As a photographer you want to control where the folks viewing your images look. A strong focal point, or center of attention, in your photos will almost always make them more powerful and more interesting. We’ve all made pictures, shown them to a friend, and gotten the “what the heck were you taking a picture of?” response. Most of those should go in the trash can. They should have been tossed before you even showed them to anyone.
Where you put your main subject in the frame is most important. If you’ve been around photography or art for any period of time you’ve likely heard of the “rule of thirds” or the “golden mean.” That’s a technique for positioning the main subject at one of the power points within the frame. I’ll write about that in more detail another month.
This month I’d like you to think about using differences in brightness, color, or sharpness to direct attention within the frame. You may or may not be able to achieve exactly what you want in camera. My examples, photographed February 1 with my Canon G12 pocket camera, have been adjusted in Adobe Lightroom 3. Post-processing isn’t an excuse to be sloppy when you shoot, but it’s a way to strengthen an already good exposure. All of these photos are of the same plant, Viburnum x bodnantense ‘Dawn’, which is also my plant of the month for February.
My first example was photographed with my camera’s zoom lens at its maximum telephoto setting, the aperture as wide open as possible, and the camera as close to the flowers as I could focus in macro mode. My goal was to have sharply-focused flowers against a soft-focus background. While it’s counter-intuitive, most pocket cameras don’t focus as close at the telephoto end of their zoom as they do at the wide end.
In Lightroom I used an adjustment brush set to the ‘Lighten’ preset to paint over the blossoms and brighten them a little. I cropped the original image from the right to eliminate a bit of branch that I didn’t like. Finally, I added a little bit of a dark vignette to the corners.
The photo at the right is the original, straight from the camera, before editing.
The second group of flowers, on the same shrub in my front yard, was photographed against the blue sky overhead. The camera was pointing almost straight up. I was careful to keep the telephone wires and power lines out of the frame, and rotated the camera to get a nice diagonal line. I used the on-camera flash, set to –1 2/3 stops, to brighten the blossoms a little.
This time, I used a subtle curves adjustment to bump up the contrast slightly. Then I used a selective color adjustment to bring down the brightness of the sky. By selecting luminance in the HSL panel, clicking the targeted adjustment tool, and then clicking on the sky I could easily slide my mouse side to side until I got the amount of darkening I wanted. It’s harder to describe than to do. Next, I set the adjustment brush to the ‘Lighten’ preset and brushed over the blossoms to brighten them up a little more. Finally, I added a very subtle darkening gradient to the lower left and right corners. I didn’t use the vignette adjustment here because I didn’t want to darken all corners. I don’t think that looks natural, or pleasing, with a blue sky.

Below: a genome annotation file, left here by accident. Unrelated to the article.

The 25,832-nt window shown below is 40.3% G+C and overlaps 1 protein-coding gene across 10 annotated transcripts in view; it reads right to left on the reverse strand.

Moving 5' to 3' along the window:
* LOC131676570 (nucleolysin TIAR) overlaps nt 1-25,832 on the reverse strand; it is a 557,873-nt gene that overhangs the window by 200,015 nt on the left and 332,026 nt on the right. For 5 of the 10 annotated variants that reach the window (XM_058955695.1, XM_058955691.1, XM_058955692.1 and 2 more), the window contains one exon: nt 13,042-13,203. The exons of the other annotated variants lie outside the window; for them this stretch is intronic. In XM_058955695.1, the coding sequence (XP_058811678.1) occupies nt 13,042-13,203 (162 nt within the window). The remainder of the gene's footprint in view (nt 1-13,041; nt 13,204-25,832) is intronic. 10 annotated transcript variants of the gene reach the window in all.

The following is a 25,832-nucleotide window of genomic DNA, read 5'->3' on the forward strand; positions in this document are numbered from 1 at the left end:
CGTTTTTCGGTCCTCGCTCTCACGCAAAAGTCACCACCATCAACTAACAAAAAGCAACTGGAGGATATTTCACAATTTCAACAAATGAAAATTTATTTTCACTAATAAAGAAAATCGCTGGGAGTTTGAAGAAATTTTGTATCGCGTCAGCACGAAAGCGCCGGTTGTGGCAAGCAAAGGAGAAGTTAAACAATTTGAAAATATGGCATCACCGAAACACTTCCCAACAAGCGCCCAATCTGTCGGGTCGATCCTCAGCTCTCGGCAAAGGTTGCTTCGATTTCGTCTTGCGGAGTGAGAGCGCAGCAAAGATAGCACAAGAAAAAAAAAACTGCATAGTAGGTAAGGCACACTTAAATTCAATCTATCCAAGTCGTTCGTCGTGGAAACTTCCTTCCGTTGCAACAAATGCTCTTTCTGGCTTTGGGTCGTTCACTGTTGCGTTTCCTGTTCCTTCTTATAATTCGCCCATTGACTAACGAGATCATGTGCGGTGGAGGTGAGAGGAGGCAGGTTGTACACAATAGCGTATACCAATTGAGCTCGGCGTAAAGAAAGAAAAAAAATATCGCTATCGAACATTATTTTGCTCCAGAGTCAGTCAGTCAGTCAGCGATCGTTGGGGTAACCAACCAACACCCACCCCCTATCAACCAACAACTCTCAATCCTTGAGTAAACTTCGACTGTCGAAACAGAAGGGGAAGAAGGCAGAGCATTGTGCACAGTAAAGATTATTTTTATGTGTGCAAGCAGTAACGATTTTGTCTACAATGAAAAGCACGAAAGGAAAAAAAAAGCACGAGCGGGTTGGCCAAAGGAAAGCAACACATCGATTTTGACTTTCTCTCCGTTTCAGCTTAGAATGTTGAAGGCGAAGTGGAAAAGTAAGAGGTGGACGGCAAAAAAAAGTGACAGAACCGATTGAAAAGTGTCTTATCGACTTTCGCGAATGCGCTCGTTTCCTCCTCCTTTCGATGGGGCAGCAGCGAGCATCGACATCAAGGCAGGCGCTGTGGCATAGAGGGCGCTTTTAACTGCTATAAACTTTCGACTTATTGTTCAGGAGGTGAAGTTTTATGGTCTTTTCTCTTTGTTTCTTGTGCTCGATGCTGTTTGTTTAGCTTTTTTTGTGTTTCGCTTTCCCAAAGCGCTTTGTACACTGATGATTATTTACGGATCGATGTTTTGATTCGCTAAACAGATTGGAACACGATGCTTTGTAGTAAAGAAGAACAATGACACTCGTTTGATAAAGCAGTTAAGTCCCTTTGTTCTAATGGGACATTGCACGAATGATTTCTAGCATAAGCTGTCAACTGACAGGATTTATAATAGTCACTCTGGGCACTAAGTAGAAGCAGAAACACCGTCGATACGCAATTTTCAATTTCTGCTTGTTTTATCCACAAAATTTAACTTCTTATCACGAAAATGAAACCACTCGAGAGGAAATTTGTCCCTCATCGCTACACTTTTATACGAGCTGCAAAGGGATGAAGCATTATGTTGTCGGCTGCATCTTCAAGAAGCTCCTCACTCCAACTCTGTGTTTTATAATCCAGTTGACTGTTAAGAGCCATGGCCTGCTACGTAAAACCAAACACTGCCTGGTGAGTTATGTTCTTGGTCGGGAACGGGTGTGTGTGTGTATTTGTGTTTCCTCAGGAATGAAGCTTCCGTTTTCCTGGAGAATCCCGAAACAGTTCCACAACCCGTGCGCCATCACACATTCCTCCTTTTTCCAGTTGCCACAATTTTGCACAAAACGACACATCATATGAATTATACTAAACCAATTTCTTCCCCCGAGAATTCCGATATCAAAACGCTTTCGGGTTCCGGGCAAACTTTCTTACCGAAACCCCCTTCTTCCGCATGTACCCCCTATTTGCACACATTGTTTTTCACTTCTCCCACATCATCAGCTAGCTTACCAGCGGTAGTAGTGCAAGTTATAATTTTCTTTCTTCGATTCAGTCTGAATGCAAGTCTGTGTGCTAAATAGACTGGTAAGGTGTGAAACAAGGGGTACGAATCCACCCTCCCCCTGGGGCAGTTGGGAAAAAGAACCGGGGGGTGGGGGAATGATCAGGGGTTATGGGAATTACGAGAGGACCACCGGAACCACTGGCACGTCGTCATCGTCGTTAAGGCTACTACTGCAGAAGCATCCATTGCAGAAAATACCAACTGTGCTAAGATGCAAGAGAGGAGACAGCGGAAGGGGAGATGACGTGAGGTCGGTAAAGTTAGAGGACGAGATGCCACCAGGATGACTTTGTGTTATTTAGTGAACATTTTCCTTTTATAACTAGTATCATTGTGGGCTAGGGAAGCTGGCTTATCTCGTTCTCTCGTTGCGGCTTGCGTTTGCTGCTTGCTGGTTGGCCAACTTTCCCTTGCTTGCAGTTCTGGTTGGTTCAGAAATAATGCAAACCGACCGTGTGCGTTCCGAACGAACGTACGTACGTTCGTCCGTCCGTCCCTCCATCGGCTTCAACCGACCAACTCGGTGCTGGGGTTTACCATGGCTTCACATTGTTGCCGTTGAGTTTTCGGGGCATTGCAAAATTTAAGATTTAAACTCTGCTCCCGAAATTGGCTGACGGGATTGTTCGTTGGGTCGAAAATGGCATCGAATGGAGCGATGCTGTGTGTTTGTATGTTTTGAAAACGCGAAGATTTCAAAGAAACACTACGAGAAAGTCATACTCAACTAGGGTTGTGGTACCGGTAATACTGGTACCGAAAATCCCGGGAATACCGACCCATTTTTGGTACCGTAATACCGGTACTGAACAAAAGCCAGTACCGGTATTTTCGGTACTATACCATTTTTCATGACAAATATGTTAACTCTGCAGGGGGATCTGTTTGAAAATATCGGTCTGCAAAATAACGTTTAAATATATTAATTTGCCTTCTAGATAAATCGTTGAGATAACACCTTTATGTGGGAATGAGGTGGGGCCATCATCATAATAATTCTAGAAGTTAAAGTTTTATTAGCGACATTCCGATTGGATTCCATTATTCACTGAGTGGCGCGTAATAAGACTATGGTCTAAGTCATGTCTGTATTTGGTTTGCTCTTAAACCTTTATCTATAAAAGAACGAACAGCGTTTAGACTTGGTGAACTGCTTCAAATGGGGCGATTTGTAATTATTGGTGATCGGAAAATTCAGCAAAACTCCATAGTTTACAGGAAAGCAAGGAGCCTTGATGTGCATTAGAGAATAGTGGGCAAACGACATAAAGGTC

Here’s the original, straight from the camera. The difference between the original and edited versions are more subtle this time.
My third photo was made with the camera in macro mode, zoomed to the widest setting. Then I moved in very close, being careful to watch what was happening at the edges of the frame. I had to keep the neighboring apartment building and parked cars out of the frame.
In Lightroom I used the adjustment brush, with both sharpness and clarity sliders all the way to the left, and painted around the flowers to further soften the background a little. Then I made another adjustment brush, set to the ‘Darken’ preset, and painted around the outside of the flowers again. That enhanced the contrast so the flowers stand out better. Finally, I added a dark vignette around the edges.
Here’s the original version.
The goal of my adjustments on these three photos was to direct attention to the blossoms. The techniques are all variations on the idea of localized contrast, whether of focus, colors, or brightness. Get as close to the final result as possible before you squeeze your shutter release, but don’t be afraid to use the software tools we have available to us to take your photos to the next level.
Although my examples are all of flowers, the same principles and techniques apply to almost any subject — people, landscapes, pets, whatever. You can apply many of the same adjustments in other programs as well like the guys at Printmylogo.co.uk. do it to make those awesome images. I’ve just come to appreciate how quickly and easily I can punch up my images in Lightroom.